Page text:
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Businesses - summary

Businesses - summary

Businesses - summary

The Federal government has now released two stimulus packages, on 12 March and on 22 March, with significant measures targeted at businesses. Here we translate the government’s measures for businesses into plain English and include more detailed explanations of each one below, focusing on eligibility and access. These measures have now been legislated and we encourage you to contact your Ruddicks adviser if you have any questions.

The business measures announced so far include:

  • “Boosting cash flow for employers”

What this means: This is essentially a refund of Pay As You Go (PAYG) tax withholding in relation to employees’ wages for eligible businesses, which will be delivered in March to September 2020 Activity Statements. Read more

  • “Supporting apprentices and trainees”

What this means: A wage subsidy for eligible employers for 50% of apprentice’s or trainee’s wages for up to 9 months, from 1 January 2020 to 30 September 2020. Read more

  • “Increasing the instant asset write-off”

What this means: The threshold will be increased from $30,000 to $150,000 and eligibility extended to businesses with aggregated turnovers up to $500m – up to 30 June 2020. A number of eligibility criteria apply.

  • “Backing business investment”

What this means: For businesses with aggregated turnovers up to $500m, accelerated depreciation will be available on new eligible assets acquired between 12 March 2020 and 30 June 2021 with 50% depreciation deduction available in the year of acquisition. Read more

  • “Temporary relief for financially distressed businesses”

What this means: Temporary measures to make it harder to commence bankruptcy proceedings and also temporary relief from directors’ personal liability. Read more

  • “Supporting the flow of credit”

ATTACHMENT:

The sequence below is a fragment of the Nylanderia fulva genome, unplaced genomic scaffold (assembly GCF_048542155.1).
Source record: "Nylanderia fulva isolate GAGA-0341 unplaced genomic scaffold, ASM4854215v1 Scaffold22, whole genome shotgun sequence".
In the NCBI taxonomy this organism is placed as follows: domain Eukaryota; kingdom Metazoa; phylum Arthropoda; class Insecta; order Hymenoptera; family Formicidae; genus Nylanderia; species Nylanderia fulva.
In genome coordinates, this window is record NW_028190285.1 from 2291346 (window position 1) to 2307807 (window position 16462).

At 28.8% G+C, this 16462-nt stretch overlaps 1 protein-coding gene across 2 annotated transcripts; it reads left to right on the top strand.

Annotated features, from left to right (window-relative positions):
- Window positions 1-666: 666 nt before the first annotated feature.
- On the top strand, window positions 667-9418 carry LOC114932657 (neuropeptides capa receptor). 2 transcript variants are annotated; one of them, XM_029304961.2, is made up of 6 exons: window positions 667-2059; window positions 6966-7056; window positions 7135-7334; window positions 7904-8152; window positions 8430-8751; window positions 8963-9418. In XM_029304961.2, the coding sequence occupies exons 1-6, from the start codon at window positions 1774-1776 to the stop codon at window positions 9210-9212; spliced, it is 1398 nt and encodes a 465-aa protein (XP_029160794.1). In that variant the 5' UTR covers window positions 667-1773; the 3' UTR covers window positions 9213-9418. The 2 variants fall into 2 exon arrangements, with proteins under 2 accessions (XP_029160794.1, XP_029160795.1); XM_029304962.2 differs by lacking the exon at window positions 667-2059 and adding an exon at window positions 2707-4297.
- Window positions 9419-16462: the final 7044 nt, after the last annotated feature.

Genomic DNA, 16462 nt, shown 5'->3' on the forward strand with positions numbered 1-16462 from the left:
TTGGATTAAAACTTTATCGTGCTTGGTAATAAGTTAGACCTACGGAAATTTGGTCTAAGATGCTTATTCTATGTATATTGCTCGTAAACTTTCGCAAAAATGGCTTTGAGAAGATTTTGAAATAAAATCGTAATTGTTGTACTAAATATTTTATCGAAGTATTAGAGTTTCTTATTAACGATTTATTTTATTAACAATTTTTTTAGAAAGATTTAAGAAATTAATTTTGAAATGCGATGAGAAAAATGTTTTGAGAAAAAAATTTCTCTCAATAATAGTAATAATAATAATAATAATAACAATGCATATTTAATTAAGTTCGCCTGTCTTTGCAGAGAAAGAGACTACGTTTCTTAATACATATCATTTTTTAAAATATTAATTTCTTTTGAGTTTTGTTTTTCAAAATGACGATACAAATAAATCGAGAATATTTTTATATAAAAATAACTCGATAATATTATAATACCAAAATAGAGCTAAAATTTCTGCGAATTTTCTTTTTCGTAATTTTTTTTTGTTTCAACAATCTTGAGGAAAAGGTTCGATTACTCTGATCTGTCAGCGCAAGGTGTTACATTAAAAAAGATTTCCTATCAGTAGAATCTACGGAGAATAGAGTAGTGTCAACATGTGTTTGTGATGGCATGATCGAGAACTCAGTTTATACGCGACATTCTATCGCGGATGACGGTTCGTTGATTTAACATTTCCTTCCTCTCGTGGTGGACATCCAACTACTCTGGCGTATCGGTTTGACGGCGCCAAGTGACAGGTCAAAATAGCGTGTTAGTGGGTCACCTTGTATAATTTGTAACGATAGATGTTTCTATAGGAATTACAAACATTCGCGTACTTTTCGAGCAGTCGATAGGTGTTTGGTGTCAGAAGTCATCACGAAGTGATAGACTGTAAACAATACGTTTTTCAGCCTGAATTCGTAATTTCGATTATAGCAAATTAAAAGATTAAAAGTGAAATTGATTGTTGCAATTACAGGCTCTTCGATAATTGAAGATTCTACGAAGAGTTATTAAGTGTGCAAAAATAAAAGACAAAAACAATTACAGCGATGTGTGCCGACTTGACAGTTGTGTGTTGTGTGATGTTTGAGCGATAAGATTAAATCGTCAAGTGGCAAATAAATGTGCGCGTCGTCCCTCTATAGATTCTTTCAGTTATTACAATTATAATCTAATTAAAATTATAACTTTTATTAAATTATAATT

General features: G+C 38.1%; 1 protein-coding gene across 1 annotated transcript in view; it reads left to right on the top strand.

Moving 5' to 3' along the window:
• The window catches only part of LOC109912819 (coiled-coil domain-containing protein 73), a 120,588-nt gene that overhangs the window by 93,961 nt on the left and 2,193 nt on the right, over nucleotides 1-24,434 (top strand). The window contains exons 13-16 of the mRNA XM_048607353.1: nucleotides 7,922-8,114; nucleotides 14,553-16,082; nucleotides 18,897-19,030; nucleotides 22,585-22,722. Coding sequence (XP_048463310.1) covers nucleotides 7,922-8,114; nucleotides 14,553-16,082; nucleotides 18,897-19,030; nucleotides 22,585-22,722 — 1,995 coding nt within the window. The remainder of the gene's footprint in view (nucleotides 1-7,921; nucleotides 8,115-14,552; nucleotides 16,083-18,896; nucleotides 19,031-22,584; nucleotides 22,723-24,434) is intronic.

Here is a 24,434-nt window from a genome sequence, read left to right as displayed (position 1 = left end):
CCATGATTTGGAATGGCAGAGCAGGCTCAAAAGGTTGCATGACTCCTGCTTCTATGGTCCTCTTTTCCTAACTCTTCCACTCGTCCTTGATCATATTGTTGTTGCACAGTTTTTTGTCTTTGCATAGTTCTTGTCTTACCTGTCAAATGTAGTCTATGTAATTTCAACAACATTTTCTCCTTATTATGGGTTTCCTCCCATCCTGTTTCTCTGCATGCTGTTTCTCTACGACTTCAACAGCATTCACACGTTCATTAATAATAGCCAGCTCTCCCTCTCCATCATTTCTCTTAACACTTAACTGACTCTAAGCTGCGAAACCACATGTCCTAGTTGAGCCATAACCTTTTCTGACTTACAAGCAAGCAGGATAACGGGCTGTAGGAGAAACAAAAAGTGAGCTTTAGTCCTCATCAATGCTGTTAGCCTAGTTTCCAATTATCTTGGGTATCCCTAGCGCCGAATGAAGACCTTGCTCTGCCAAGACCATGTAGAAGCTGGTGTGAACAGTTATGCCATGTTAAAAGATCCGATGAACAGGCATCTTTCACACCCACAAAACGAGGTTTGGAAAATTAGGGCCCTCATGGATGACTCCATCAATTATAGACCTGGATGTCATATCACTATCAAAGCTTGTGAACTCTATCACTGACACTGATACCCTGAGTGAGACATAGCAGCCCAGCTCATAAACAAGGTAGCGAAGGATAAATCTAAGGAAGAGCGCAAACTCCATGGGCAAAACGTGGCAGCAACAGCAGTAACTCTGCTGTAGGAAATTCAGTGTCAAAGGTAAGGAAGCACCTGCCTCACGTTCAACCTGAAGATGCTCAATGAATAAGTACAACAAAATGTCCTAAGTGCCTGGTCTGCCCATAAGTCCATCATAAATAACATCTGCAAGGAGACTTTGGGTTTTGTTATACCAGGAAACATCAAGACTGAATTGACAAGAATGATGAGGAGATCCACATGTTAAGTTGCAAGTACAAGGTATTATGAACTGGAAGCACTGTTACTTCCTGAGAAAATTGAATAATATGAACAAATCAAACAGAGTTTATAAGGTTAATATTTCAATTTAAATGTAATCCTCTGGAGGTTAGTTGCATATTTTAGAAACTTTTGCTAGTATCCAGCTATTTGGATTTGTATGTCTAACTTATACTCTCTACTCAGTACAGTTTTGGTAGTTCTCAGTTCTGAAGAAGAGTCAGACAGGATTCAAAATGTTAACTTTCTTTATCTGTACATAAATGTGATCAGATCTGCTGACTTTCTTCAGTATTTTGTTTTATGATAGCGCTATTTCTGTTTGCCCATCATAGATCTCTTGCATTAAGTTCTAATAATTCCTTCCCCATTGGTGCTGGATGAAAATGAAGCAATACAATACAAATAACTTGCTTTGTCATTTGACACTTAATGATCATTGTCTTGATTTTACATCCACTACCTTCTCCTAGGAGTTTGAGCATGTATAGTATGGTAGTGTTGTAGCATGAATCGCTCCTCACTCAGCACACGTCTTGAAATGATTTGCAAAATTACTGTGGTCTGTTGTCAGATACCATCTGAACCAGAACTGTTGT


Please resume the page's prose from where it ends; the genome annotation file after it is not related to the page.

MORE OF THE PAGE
What this means: The government will guarantee 50% of a new type of loan to Small to Medium Enterprises of up to $250,000 to enable businesses to access funding more easily. Read more


COMMUNITIES

The part of the announcement with the least amount of detail is the one to support regions and communities most severely economically affected by coronavirus, “as soon as practicable”. The government has announced that they will set aside a $1bn fund to support these communities, particularly identifying those in the tourism, agriculture and education sectors.

The promised support includes waiving fees for entry into Commonwealth National Parks, helping businesses identify alternative export markets and a promise of specific measures to further promote domestic tourism. The Minister for Trade, Tourism and Investment will work with affected industries and communities to develop recovery plans and measures.

Relief from tax obligations

Additionally, the Australian Tax Office (ATO) is also providing administrative relief for some tax obligations for people affected by the Coronavirus outbreak, on a case-by-case basis. We provide additional information on this on our Administrative Measures by the ATO page.

Further information

You may wish to access the dedicated Treasury web page for the stimulus package.

If you have any questions please do not hesitate to contact our office. We will keep you updated as more developments come to light.



DISCLAIMER:

Liability limited by a scheme approved under Professional Standards Legislation.

The content of this newsletter is general in nature. It does not constitute specific advice and readers are encouraged to consult their Ruddicks adviser on any matters of interest. Ruddicks accepts no liability for errors or omissions, or for any loss or damage suffered as a result of any person acting without such advice. This information is current as at 24 March 2020, and was published around that time. Ruddicks particularly accepts no obligation or responsibility for updating this publication for events, including changes to the law, the Australian Taxation Office’s interpretation of the law, or Government announcements arising after that time.

Any advice provided is not ‘financial product advice’ as defined by the Corporations Act. Ruddicks is not licensed to provide financial product advice and taxation is only one of the matters that you need to consider when making a decision on a financial product. You should consider seeking advice from an Australian Financial Services licensee before making any decisions in relation to a financial product. © Ruddicks 2020

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